Nora Ephron is a writer whose influence is like oxygen: it’s everywhere to the point that it’s invisible. Before our current surge of smart, cynical romantic comedies, there were her canny takes on relationships that helped redefine the genre. Before Gawker, there was the sharp, self-assured, not a little nasty tone of the Esquire columns that made her famous. And before “oversharing” became the mating call of concern trolls ’round the world, there was the blistering novel she wrote about her own divorce.
That last work, Heartburn, is perhaps the most dramatic example of the idea that “everything is copy,” Ephron’s infamous motto — passed down from her screenwriter mother — and the title of the documentary celebrating her that will air Monday on HBO after initially premiering at the New York Film Festival last fall. Fittingly, it’s written and directed by someone with firsthand knowledge of the extent to which Ephron lived according to that mission statement, and sometimes didn’t: Jacob Bernstein, the oldest of Ephron’s two children with Watergate journalist and Heartburn inspiration Carl Bernstein.
Ephron explains the meaning of “everything is copy” in voiceover, a device made possible by the audiobook version of her two final essay collections, which she recorded herself. “When you slip on a banana peel, people laugh at you,” she says. “But when you tell the story, it’s your laugh.” It’s as much a PR strategy as writing advice: get to your story and shape it before somebody else does.
Thanks to this philosophy, Ephron’s particular story is already well known. She grew up the oldest of four sisters in Beverly Hills, the children of two moderately successful screenwriters who descended into alcoholism when Ephron was in high school; she went to New York after graduating from Wellesley and landed a reporting gig at the New York Post by writing a send-up of one of its leading columnists (Post publisher Dorothy Schiff, famously: “If they can parody the Post, they can write for it”). Her Esquire column followed, timed perfectly to the rise of voice-centric magazine writing, and then Heartburn, and then the film adaptation of Heartburn, starring Jack Nicholson and Meryl Streep and directed by Mike Nichols. A thriving film career followed, though not without its share of duds, before her death in 2012 from leukemia, a disease that, in a shocking break from her lifelong pattern, she chose to keep almost completely private.
But the way Bernstein lays out this story turns his proximity into an advantage. It’s hardly a tell-all, and understandably errs far closer to tribute than exposé. Yet both Bernstein and his deep bench of interviewees are candid about their relationships with Ephron; after a standard opening ten minutes praising her brilliance come more nuanced segments exploring her personality, her divorce, and her years-long disease alongside her career — not that, thanks to that motto, any of the former can necessarily be separated from the latter.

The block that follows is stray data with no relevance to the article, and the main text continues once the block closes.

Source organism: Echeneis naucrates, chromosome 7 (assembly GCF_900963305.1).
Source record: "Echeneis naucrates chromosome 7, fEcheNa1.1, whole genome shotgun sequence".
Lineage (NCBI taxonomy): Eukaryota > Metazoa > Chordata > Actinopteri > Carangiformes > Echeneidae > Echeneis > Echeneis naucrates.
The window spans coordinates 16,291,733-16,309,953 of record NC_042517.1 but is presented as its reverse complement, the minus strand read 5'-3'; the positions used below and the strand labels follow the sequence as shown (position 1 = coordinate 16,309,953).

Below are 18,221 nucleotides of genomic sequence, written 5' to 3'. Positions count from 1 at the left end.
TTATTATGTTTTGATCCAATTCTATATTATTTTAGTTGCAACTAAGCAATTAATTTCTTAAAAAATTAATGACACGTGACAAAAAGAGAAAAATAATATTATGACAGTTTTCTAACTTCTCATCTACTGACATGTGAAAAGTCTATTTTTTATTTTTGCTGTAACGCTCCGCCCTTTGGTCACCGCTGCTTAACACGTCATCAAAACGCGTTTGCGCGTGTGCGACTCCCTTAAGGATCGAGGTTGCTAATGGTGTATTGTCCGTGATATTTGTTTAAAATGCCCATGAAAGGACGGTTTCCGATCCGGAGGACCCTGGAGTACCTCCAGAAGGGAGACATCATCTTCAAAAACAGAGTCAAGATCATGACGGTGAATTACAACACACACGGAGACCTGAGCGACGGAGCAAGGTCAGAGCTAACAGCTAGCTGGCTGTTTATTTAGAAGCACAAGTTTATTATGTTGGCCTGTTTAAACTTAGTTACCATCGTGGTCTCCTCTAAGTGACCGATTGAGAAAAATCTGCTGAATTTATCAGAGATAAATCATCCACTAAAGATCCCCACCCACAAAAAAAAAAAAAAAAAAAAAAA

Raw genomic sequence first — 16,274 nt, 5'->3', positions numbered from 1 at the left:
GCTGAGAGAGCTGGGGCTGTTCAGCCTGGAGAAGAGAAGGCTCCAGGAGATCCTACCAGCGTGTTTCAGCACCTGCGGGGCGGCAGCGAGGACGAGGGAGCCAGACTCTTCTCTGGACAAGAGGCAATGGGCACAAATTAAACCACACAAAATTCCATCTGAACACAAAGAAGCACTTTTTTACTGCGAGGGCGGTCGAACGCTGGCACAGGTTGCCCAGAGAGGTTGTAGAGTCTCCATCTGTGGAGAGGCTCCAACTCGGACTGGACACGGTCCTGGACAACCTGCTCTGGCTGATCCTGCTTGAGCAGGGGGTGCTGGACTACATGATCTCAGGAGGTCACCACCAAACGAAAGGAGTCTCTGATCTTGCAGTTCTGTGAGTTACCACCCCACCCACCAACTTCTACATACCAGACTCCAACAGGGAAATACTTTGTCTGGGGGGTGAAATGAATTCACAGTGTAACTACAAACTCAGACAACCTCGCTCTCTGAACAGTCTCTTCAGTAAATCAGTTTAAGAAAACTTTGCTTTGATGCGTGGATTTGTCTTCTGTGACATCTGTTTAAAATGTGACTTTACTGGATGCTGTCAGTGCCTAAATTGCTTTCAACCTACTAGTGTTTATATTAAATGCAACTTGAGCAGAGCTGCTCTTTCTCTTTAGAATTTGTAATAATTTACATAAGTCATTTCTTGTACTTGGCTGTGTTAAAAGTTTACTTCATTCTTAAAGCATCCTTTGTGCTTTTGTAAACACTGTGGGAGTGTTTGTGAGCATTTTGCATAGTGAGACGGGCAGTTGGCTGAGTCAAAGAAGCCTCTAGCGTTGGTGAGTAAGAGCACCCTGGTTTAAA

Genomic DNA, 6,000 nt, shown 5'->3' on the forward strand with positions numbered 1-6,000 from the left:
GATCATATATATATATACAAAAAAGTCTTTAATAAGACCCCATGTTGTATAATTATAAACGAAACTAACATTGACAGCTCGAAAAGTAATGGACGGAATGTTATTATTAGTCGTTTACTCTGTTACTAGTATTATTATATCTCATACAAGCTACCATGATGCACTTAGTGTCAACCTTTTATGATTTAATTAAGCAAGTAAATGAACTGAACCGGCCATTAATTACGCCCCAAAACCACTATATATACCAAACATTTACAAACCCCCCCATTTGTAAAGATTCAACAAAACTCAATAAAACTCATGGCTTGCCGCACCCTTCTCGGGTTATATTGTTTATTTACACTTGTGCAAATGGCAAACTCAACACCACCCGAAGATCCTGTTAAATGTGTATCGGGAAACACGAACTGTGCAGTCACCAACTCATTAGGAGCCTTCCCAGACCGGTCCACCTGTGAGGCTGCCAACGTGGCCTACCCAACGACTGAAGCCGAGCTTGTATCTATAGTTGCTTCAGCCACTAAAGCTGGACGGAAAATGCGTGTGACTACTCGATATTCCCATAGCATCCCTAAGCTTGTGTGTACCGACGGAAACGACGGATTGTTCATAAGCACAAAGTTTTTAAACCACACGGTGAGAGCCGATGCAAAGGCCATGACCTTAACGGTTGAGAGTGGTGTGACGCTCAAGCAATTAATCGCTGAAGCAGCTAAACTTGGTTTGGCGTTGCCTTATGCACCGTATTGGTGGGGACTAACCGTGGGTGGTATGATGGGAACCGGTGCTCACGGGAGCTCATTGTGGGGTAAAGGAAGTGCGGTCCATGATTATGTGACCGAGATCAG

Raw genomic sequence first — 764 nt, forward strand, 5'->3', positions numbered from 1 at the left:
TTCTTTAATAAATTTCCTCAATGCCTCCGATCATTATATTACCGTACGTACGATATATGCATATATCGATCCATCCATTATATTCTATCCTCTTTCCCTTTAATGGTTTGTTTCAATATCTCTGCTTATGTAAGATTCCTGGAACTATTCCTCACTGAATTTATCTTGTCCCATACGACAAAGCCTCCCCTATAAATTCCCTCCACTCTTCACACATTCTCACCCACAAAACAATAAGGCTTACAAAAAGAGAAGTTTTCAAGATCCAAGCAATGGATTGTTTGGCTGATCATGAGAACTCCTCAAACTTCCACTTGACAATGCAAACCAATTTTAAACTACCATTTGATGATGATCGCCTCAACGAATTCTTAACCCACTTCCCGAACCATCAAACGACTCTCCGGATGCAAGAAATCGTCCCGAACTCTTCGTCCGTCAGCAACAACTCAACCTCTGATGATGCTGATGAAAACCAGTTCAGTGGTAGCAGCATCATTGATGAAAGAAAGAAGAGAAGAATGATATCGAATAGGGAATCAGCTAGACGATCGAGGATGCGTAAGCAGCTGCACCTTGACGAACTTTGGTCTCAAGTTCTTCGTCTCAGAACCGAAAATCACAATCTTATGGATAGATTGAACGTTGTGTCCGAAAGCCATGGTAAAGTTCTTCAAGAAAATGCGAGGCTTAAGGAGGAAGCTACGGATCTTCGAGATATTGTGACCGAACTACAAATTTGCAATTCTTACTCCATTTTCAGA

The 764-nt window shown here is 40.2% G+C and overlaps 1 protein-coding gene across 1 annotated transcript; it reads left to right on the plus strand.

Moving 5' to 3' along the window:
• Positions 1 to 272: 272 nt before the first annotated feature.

All three of Ephron’s sisters spoke to Bernstein, including her creative collaborator Delia. (“Do you think Nora would be happy you’re doing this?” she asks, disarmingly.) So did her friends among the New York literary (Gay Talese, Victor Navasky, Bob Gottlieb) and Hollywood (David Geffen, Amy Pascal) elite. High school classmate Barry Diller and celebrity mentee Lena Dunham chime in; actors both discuss their work with Ephron (Meryl Streep, Tom Hanks, Meg Ryan) and provide dramatic readings of her writing (Gaby Hoffmann, Reese Witherspoon, Rita Wilson). Even without their anecdotes, in which Ephron fires Diller from the school paper or throws dinner parties for Joan Didion, what emerges is a portrait of a charismatic, connected, and ferociously ambitious woman.
Bernstein’s most fascinating conversations, however, are with his own father. In his narration, Bernstein is impressively clear-eyed about his parents’ drawn-out split, which he diagnoses as more a case of two highly public figures negotiating their reputations than two people ending a marriage. Exhibit A is Heartburn, which Ephron saw as an act of resilience in the face of her husband’s infidelity and the public humiliation that resulted from it and Carl Bernstein saw as an act of revenge that put his relationship with his own children at risk. In the documentary’s most tragicomic twist, Bernstein recounts how the novel’s film adaptation became as much a negotiating point of their divorce as custody; Ephron had to agree to portray her ex as a loving father before she got his blessing.
It’s the most wrenching example of Ephron turning her own pain into art, even as she took others’ along for the ride. The film’s other highlight, intriguingly, is an almost perfect inverse of the Heartburn drama: refusing to narrativize her pain, and eventually blindsiding the general public and even close friends because of it. Washington Post columnist Richard Cohen speculates that Ephron didn’t make her illness known because “it was a narrative she couldn’t control”; Bernstein himself theorizes that at the end of her life, Ephron no longer believed in her mother’s professional credo.
Either way, it’s another study in how Ephron’s decision to narrativize her own life affected her relationships, one that demonstrates the impact of her work by probing its biggest blank. Some seem offended they were never told; others suggest the offended parties might be making someone else’s death about them. Without Ephron’s definitive voice to make sense of it, the film goes out with “What I’ll Miss,” from I Remember Nothing, instead. The clarity and wit Ephron added to all that raw copy are perhaps more obvious in absentia.
Everything Is Copy airs Monday, March 21 at 9pm on HBO.